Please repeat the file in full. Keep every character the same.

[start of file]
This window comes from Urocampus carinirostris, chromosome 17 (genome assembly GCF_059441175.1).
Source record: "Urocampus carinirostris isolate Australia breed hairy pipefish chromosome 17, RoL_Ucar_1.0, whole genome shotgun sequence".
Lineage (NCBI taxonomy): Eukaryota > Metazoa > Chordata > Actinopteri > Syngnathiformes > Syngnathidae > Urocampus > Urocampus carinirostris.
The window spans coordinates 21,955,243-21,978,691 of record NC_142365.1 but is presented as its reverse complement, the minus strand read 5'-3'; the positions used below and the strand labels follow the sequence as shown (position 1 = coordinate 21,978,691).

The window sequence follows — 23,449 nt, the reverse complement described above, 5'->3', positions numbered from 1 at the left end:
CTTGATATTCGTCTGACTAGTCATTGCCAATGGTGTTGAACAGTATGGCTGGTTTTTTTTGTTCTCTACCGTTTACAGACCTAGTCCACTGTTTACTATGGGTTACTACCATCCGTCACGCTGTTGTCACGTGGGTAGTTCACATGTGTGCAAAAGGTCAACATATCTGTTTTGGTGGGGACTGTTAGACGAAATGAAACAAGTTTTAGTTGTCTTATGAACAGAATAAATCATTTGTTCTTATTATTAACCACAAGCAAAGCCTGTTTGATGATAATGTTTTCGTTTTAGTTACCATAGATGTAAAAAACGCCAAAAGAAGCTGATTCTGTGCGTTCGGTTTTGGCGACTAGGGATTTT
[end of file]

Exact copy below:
This window comes from Urocampus carinirostris, chromosome 17 (genome assembly GCF_059441175.1).
Source record: "Urocampus carinirostris isolate Australia breed hairy pipefish chromosome 17, RoL_Ucar_1.0, whole genome shotgun sequence".
Lineage (NCBI taxonomy): Eukaryota > Metazoa > Chordata > Actinopteri > Syngnathiformes > Syngnathidae > Urocampus > Urocampus carinirostris.
The window spans coordinates 21,955,243-21,978,691 of record NC_142365.1 but is presented as its reverse complement, the minus strand read 5'-3'; the positions used below and the strand labels follow the sequence as shown (position 1 = coordinate 21,978,691).

The window sequence follows — 23,449 nt, the reverse complement described above, 5'->3', positions numbered from 1 at the left end:
CTTGATATTCGTCTGACTAGTCATTGCCAATGGTGTTGAACAGTATGGCTGGTTTTTTTTGTTCTCTACCGTTTACAGACCTAGTCCACTGTTTACTATGGGTTACTACCATCCGTCACGCTGTTGTCACGTGGGTAGTTCACATGTGTGCAAAAGGTCAACATATCTGTTTTGGTGGGGACTGTTAGACGAAATGAAACAAGTTTTAGTTGTCTTATGAACAGAATAAATCATTTGTTCTTATTATTAACCACAAGCAAAGCCTGTTTGATGATAATGTTTTCGTTTTAGTTACCATAGATGTAAAAAACGCCAAAAGAAGCTGATTCTGTGCGTTCGGTTTTGGCGACTAGGGATTTT